Meanwhile, I see on the Arcadia Publishing website that this is what they are saying about the book:  Ghost stories from the Long Beach Peninsula have never been so creepy, fun, and full of mystery! The haunted history of Pacific County comes to life—even when the main players are dead. Visit the Oysterville House to catch a glimpse of the wandering spirits who still call it home. Or step foot into Sprague’s Hole, but be careful or you’ll end up trapped for eternity, too. Dive into this spooky chapter book for suspenseful tales of bumps in the night, paranormal investigations, and the unexplained; just be sure to keep the light on.

I wrote the editor and asked if they might tone down that “come-on” a bit.  Just what is the “Oysterville House” that readers are being invited to visit??  (I surely hope it’s not mine or anyone else’s here in our little village.)  And suggesting that they “step foot” into Sprague’s Hole (which fortunately doesn’t exist anymore) seems a bit beyond responsible.  The editor’s response was that the blurb has actually been “out there” for quite a while and, besides, readers are being “invited” into the story — not into the actual places in the book.  Yes, I get that.  But will the readers??  SIGH!

O is for Over the Moon in Oz & O’ville

Sunday, April 3rd, 2022

Nyel by Deidre Purcell, 2015

The word is just in — Nyel comes home tomorrow!

Meanwhile — ‘O’ has been for Overload here.  The editor literally pulled my Spooky Stories book off the press and has given me 48 hours (beginning yesterday morning) to review the PDF, note the errors, supply substitute images (I think there are 22 photos plus 10-or-so drawings that need replacement.)  All I can say is… it’s a work in progress…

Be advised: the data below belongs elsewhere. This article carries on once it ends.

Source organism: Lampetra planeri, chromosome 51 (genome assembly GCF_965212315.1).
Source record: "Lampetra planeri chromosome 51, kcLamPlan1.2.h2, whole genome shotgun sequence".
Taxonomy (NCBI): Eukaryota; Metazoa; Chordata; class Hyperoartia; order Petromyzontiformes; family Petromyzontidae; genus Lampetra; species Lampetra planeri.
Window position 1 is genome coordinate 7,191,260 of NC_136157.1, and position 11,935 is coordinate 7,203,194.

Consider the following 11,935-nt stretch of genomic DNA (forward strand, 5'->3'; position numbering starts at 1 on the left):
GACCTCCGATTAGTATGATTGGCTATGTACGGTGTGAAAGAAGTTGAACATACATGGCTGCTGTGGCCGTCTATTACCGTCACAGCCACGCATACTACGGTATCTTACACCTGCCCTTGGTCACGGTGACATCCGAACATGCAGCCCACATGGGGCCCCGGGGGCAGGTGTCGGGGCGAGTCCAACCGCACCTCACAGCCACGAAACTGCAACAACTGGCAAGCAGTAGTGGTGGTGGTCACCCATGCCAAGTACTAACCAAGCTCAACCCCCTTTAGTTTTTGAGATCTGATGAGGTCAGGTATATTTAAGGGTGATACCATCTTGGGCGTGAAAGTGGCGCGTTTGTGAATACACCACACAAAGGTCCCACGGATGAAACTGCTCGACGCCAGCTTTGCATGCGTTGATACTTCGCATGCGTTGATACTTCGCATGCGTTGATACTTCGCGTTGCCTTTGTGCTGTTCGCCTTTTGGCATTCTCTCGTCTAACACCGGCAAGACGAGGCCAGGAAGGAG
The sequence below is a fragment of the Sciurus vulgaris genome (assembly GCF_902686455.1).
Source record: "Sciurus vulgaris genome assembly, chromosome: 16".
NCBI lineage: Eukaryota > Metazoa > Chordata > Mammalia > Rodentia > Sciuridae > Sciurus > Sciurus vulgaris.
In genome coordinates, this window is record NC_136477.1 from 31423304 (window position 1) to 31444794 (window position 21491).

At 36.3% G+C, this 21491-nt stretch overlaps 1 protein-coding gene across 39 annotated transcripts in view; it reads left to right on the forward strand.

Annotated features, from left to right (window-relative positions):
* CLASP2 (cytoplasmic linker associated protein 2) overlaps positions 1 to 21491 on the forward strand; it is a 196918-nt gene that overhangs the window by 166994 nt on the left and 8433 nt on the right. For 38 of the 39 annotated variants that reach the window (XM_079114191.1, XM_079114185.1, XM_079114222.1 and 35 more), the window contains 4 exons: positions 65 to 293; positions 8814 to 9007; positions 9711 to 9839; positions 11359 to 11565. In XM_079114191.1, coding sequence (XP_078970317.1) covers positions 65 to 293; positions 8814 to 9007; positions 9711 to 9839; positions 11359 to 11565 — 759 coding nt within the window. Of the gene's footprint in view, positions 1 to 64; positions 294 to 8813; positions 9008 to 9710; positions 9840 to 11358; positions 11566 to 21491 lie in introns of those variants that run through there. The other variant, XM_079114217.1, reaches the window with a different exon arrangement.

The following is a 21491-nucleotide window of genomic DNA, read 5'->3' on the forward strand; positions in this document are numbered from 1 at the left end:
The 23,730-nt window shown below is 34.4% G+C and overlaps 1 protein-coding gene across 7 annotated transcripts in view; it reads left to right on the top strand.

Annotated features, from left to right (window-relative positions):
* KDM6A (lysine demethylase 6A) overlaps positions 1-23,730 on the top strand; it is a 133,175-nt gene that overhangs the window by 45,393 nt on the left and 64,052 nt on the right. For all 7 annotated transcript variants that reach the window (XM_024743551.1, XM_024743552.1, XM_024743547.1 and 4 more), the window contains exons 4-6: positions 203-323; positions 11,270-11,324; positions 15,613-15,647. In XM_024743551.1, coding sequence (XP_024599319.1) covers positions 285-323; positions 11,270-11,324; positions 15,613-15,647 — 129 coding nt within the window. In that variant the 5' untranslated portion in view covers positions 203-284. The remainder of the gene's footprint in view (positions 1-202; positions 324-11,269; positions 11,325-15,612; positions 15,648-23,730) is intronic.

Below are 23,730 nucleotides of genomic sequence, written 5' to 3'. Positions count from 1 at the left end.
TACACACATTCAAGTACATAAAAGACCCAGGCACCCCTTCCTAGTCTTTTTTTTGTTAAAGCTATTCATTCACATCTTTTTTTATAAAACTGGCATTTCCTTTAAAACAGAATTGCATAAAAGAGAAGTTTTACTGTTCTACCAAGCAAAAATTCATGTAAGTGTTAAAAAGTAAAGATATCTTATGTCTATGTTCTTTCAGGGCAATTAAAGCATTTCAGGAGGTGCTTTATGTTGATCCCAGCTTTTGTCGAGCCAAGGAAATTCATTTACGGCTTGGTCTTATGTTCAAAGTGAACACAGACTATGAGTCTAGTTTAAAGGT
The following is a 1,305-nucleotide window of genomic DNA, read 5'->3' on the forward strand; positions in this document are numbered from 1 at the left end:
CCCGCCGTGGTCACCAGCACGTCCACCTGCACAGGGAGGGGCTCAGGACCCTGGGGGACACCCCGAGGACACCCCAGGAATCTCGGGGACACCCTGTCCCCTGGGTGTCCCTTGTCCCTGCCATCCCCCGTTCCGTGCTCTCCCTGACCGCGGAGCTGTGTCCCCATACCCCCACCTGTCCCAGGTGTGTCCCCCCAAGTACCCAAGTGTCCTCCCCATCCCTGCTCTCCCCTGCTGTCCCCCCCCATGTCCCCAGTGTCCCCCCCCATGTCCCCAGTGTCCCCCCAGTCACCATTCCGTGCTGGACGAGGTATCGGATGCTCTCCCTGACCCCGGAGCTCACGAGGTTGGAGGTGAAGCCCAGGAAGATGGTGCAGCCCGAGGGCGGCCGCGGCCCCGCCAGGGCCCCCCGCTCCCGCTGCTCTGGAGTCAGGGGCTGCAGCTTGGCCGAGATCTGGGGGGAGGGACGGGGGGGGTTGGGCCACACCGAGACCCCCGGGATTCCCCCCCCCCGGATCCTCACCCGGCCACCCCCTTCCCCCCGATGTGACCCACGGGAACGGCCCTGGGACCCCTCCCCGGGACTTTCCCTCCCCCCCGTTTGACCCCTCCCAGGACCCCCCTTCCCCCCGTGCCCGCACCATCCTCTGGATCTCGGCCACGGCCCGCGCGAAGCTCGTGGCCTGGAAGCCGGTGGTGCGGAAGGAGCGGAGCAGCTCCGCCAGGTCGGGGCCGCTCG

But… first and foremost — Bill and Sue are picking me up tomorrow a.m. and we are going to Oz to fetch Nyel!!!  Yay!!  (Did I say that my 6’2″ husband, who a few years ago weighed about 170, is now at 147 pounds and the wizards are hoping for still more fluid loss.  And when the doctors asked when he last weighed 150, he thought a minute and then answered, “Probably when I was 12.”)

Cast Members – “A Bag Full of Miracles”

Little Red Hen was still hanging in last night — had hunkered down on the floor below the nest boxes; apparently without energy enough to fly up to the roost.  Though it was late — about 10:30 I think — Slutvana (who was on the roost) was wakeful, keeping an anxious eye on her friend.

And one final FABUOUS part to report — The BEST NEIGHBORS EVER Tucker and Carol treated me last night to dinner and the theater — a great meal at the Compadre and an absolutely hilarious time seeing so many friends in “A Bagful of Miracles!”  I loved it all!  And I’m absolutely sure that one of the miracles that Rita has been toting around in that bag of hers had Nyel’s name on it!  How else do you explain an early morning call today with the joyful news!  Bill and Sue say they’ll be picking me up at seven ayem for the ride to Oz!  I am definitely over the moon!

Oz, O’ville, & bad juju you betcha-Day 23

Sunday, April 3rd, 2022


Tom Crellin House, 1869

From Oz — All Good News!  Nyel is responding well to oral meds and, if the gods continue smiling he will be coming home this week.